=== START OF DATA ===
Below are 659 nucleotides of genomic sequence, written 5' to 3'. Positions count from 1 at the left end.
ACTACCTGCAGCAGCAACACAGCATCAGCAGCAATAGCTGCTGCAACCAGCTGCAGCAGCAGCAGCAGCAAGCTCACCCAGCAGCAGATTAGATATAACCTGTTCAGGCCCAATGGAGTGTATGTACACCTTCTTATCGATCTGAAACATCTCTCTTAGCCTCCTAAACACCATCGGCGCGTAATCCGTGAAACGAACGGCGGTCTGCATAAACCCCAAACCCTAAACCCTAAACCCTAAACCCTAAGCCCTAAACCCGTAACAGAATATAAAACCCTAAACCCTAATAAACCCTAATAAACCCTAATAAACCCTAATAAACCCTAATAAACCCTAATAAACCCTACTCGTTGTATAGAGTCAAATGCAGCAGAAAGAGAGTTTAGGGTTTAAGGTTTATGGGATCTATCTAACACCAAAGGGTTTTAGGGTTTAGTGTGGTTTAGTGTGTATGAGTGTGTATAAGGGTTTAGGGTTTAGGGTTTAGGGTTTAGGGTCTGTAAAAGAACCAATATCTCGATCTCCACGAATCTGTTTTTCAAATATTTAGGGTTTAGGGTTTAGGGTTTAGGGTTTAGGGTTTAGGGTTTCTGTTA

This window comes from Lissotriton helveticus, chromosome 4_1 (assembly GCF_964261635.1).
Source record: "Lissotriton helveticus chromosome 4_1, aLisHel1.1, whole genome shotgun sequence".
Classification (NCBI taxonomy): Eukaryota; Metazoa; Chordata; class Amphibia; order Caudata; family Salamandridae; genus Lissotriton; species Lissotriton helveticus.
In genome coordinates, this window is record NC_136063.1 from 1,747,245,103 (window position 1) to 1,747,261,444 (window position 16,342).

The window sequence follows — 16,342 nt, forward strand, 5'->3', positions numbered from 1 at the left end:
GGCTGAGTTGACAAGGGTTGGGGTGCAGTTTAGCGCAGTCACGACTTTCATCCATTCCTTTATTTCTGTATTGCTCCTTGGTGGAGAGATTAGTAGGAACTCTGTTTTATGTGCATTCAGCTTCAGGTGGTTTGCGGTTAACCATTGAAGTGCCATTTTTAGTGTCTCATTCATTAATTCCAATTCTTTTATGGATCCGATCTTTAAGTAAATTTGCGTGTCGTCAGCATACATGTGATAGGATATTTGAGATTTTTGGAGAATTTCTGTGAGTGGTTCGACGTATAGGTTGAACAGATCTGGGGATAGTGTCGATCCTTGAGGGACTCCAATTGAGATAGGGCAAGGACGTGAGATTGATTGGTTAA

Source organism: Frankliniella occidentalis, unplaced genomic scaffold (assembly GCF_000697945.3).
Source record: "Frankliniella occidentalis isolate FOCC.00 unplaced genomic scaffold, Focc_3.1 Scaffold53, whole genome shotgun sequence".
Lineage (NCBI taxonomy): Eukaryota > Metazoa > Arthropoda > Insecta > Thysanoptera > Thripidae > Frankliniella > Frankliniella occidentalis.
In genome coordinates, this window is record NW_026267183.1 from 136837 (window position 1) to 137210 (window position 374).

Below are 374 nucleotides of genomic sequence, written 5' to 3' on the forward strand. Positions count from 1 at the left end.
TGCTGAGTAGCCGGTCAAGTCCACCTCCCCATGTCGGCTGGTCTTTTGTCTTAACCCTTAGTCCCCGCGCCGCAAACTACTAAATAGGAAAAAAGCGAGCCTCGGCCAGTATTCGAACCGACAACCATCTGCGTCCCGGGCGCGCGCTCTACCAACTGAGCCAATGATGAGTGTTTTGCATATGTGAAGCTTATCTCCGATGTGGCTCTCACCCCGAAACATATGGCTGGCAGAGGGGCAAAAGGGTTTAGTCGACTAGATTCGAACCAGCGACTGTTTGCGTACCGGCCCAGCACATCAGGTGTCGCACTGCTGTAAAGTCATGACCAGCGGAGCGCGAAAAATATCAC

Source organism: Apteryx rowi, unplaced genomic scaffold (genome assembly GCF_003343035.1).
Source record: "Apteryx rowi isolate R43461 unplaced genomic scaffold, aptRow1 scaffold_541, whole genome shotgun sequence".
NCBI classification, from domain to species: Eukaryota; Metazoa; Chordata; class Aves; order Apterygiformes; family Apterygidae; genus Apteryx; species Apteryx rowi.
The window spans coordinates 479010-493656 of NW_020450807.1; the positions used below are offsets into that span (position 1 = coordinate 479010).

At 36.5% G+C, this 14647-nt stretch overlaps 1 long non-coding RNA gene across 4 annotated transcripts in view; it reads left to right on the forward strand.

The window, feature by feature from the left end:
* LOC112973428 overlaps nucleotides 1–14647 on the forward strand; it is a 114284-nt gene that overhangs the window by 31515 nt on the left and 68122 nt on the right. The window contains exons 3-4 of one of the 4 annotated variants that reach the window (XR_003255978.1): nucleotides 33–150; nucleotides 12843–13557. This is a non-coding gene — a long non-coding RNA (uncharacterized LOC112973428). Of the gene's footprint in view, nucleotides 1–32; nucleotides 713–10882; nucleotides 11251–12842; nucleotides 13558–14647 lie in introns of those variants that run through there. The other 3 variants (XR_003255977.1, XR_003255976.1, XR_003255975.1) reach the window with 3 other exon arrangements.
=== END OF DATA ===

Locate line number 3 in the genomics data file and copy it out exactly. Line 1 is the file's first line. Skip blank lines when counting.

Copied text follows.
This window comes from Lissotriton helveticus, chromosome 4_1 (assembly GCF_964261635.1).